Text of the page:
As I remember back to these times I’ve had thinking about history, I wonder what future generations will think of us. How will we fit into the bigger picture of history? Will we be viewed favorably? Will we look foolish? Will we be commended as the generation that ended hunger? What about as the generation that ended war? How about the generation that in one felt swoop, lifted every man, woman, or child, out of poverty, and into a state of abundance? I believe that we can do this. I believe that we have the power and we have the technology.

Given that we have the ability to solve so many of the world’s problems — I wonder what they will think of us… if we don’t.

Earth Day is Every Day

Forty some odd years ago, United States Senator from Wisconsin, called for an environmental to be held on April 22nd, 1970. During that year, over 20 million people participated. Many great things happen each year on Earth Day, most of which all have to do with the Earth in some way. It is estimated that over . I think it’s great that we have a ‘day’ dedicated to the Earth, but shouldn’t everyday be Earth Day?

In doing some research for this post, I found something rather interesting that speaks to humans being . When Earth Day was first organized in 1970, it coincided with the centenary of , who established the world’s first officially socialist state. In some of the news reports after the event, Time has a quote from a delegate from Mississippi of the Daughters of the American Revolution: “” How off-the-wall is that? “…Live in an environment that is good for them…” Oh, the humanity, right? It just goes to show that people searching for a conspiracy will always find a conspiracy.

Given that it was Earth Day, I decided to go and take the to see what my carbon footprint was like. I remember doing this several years ago in a globalization class I took during my time as an undergraduate. I was a little disappointed to see that the number of Earths it takes to live my lifestyle has gone up (even slightly) and I would rate myself on the low-end of most Americans, in part, because I live in Hawaii.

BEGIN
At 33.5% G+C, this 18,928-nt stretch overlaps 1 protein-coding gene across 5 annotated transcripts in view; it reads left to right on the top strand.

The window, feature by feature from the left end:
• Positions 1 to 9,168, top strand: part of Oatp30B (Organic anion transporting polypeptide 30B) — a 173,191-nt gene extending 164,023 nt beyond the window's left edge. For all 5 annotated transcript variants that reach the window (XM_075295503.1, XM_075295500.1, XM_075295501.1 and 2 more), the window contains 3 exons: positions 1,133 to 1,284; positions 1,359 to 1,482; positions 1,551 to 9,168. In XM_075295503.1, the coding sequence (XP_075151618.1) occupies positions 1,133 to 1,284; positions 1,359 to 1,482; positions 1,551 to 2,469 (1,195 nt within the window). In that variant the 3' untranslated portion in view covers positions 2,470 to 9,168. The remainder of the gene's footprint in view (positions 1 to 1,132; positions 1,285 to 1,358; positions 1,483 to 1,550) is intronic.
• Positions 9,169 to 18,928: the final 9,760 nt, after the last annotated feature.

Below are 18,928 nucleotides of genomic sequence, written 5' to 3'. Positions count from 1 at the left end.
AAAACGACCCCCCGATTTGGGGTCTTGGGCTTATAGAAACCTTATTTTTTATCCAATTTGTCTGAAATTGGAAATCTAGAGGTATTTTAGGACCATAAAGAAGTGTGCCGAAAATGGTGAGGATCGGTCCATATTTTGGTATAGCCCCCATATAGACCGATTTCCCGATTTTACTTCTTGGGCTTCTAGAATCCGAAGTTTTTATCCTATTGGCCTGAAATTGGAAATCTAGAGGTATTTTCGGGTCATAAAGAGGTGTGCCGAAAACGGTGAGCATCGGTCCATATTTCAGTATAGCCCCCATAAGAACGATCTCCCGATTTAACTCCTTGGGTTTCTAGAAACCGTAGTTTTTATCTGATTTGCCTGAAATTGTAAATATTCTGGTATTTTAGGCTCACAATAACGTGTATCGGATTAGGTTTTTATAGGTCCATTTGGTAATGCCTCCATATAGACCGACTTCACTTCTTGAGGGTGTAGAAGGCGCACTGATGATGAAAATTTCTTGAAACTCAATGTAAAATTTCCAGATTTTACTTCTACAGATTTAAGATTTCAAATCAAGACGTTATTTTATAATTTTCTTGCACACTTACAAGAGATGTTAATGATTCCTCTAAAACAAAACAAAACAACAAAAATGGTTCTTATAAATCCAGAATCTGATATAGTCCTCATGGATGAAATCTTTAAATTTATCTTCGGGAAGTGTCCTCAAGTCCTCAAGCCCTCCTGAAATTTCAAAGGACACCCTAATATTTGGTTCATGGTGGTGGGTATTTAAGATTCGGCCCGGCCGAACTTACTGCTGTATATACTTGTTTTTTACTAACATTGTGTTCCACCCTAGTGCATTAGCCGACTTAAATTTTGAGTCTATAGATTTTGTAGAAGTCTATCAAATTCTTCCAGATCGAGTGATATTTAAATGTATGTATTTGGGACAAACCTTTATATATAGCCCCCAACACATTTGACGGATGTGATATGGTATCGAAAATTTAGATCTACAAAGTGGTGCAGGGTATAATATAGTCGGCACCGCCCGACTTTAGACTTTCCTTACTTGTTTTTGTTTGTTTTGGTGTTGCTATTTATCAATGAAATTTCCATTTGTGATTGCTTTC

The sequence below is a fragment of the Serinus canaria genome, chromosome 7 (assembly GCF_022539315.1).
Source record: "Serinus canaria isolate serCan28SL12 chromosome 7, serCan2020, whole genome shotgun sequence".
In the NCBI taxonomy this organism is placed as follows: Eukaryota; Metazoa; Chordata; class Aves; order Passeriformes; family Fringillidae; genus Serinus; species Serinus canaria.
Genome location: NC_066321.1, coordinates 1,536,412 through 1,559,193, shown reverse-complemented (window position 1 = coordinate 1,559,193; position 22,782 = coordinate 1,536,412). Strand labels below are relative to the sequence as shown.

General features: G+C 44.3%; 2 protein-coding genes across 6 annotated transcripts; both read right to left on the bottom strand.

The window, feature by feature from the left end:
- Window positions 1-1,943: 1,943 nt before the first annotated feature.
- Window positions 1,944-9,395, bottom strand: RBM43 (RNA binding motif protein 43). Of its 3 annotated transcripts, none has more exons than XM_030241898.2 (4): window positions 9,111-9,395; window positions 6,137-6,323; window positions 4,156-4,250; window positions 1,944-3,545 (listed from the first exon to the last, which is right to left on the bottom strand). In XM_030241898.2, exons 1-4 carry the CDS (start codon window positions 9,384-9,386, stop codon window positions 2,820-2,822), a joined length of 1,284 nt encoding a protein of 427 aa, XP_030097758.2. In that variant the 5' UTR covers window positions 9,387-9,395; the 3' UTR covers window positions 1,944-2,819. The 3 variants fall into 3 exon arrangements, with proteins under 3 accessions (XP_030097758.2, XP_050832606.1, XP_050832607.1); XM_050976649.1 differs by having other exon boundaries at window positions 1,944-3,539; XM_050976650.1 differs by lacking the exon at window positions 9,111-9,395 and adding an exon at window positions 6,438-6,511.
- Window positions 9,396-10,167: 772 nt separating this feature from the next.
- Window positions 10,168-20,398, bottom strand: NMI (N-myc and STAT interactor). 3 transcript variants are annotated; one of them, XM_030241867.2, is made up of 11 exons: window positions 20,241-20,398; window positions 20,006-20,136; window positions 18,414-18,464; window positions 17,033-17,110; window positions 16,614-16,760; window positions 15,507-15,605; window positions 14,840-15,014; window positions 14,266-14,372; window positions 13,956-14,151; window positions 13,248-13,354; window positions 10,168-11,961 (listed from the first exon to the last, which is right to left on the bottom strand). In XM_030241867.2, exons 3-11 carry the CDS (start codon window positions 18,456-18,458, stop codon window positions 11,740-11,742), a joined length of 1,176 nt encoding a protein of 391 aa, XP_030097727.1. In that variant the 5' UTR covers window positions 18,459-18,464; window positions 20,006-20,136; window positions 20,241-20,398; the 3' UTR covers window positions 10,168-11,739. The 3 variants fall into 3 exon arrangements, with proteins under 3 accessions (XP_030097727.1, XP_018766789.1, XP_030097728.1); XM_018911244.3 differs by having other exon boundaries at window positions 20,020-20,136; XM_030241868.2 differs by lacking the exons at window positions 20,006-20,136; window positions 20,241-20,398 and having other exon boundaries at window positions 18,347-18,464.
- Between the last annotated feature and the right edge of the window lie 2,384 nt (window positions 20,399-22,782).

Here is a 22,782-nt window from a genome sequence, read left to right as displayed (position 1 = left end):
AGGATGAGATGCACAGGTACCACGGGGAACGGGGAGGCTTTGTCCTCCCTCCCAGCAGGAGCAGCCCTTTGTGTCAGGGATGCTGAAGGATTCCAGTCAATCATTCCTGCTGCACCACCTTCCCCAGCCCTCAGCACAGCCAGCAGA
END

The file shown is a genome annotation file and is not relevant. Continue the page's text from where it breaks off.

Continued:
When was the last time you ? I haven’t planted a tree since I was in grade school and that’s a little embarrassing coming from someone who prides himself on “loving” the Earth. If you haven’t planted a tree, have you done something else for the Earth today? When I used to live in a city, I would often pick up trash that I saw circling the streets. I know, it’s not much, but it was my way of contributing to the health of the planet. More than that, if I saw something that was recyclable on the top of the garbage pile, I would pick it up and place it into the proper bin, (which was usually a few steps away). I’m reminded of a scene in the movie Independence Day near the beginning of the film where one of the protagonists is an environmental buff who keeps finding one of his co-worker’s coke cans in the garbage when the recycling bin was a few steps away.

Today’s post has been a bit of a potpourri of thoughts about Earth Day. I wanted to end this post with a “hat tip” of sorts to a quote that I always remember when someone tells me that “today is Earth Day.” To my knowledge, every day is Earth Day. We just happen to celebrate it this one day out of the year. I think it’s great that there is a whole day dedicated to the Earth, (there’s also , and a whole , too), but I really think we need to remember that we should “celebrate” Earth Day every day. Buy the product that has “greener” packaging; pick-up a product that is healthier for the environment; hang dry your clothes; take the bus; walk; use the dishwasher; recycle; reuse! There are so many things we can do, every day, to ‘befriend’ the earth.